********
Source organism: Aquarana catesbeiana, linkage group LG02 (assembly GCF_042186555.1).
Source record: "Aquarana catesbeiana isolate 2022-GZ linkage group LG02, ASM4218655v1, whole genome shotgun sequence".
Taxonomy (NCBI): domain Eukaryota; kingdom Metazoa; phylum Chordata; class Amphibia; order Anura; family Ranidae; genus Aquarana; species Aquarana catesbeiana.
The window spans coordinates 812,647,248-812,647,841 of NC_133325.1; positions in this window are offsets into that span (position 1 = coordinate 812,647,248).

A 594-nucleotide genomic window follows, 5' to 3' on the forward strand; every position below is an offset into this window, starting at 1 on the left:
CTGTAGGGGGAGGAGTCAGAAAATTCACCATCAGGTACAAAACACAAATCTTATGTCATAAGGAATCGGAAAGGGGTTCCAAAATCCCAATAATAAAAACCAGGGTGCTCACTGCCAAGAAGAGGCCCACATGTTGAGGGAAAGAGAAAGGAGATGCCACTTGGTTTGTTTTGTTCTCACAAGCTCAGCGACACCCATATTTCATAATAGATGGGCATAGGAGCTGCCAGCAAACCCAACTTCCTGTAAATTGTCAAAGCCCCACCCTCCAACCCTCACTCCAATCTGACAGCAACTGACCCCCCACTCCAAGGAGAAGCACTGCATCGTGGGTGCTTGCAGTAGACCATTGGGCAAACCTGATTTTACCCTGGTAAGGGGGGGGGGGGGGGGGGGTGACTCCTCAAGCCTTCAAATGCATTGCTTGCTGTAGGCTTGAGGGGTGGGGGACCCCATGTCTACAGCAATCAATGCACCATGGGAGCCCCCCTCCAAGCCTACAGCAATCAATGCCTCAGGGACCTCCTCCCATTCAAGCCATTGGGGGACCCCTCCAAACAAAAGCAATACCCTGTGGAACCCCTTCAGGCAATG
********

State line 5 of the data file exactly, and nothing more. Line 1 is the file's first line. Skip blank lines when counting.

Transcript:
A 594-nucleotide genomic window follows, 5' to 3' on the forward strand; every position below is an offset into this window, starting at 1 on the left: